The up-and-down-and-up-again story of musician Dewey Cox, whose songs would change a nation. On his rock 'n roll spiral, Cox sleeps with 411 women, marries three times, has 36 kids, stars in his own 70s TV show, collects friends ranging from Elvis to the Beatles to a chimp, and gets addicted to - and then kicks - every drug known to man; but despite it all, Cox grows into a national icon and eventually earns the love of a good woman - longtime backup singer Darlene. Written by
A few scenes in the movie involve a grown up Dewey Cox (John C. Reilly) having conversations with the spirit of his dead brother Nate (Chip Hormess), only to find that Nate, even though he died as a boy, has grown older (and is played as an adult by Jonah Hill). "Walk The Line", the Johnny Cash biopic that "Walk Hard: The Dewey Cox Story" is primarily parodying, detailed Johnny Cash's struggle to cope with his older brother Jack's accidental death, but never featured Johnny Cash communicating with his late brother's spirit. However, in "Cash: The Autobiography", the basis for "Walk The Line", Johnny Cash wrote about how he routinely spoke with Jack into his own adult years. Cash also noted that Jack's spirit got older as Johnny Cash himself aged, and always remained two years older than Johnny. See more »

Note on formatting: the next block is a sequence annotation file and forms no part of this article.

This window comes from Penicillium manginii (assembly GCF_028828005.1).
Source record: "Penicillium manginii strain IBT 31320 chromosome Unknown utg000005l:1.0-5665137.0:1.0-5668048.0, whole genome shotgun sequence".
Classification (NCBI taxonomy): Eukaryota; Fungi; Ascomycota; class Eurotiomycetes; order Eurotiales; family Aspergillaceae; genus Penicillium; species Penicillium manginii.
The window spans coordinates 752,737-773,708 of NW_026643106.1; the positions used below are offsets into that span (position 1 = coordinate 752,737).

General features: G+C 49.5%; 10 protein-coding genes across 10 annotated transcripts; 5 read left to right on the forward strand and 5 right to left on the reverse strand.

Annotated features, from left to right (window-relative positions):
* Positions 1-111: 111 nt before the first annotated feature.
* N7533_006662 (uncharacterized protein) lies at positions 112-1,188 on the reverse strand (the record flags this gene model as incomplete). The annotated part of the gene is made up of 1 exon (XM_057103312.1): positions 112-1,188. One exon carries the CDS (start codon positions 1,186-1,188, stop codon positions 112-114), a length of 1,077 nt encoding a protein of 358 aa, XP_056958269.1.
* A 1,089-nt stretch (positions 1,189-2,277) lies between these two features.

At the end of the movie it says Dewey Cox was born in 1936. However in 1953 Deweys mother calls him her favorite fourteen year old son and it is mentioned several more times that he is fourteen. That would have made his birth-year 1939. See more »
[while Dewey's in and out of conscience in rehab]
Dewey, I don't know if you can hear me in there... but the wrong kid died!
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After the credits there is a black&white clip of Dewey Cox performing Walk Hard in 2002, with the words "The actual Dewey Cox" See more »
I thought this was a brilliant satire of the biopic genre. It was obviously borrowed from Walk the Line, but there was plenty of other stuff thrown in as well. It was a truly hilarious movie, including the scenes where the band members convince him to try the drugs, a scene with the Beatles, the variety show stuff and interviews, all the scenes with the title character smashing the sinks, and the Walk the Line spoofs. It was very well written with lots of great dialog. You will love all the cameos and other stuff. I guarantee it. This was a tailor-made role for John C. Reilly, who is perfect in and for the part, as is just about everyone in it.
*** 1/2 out of ****
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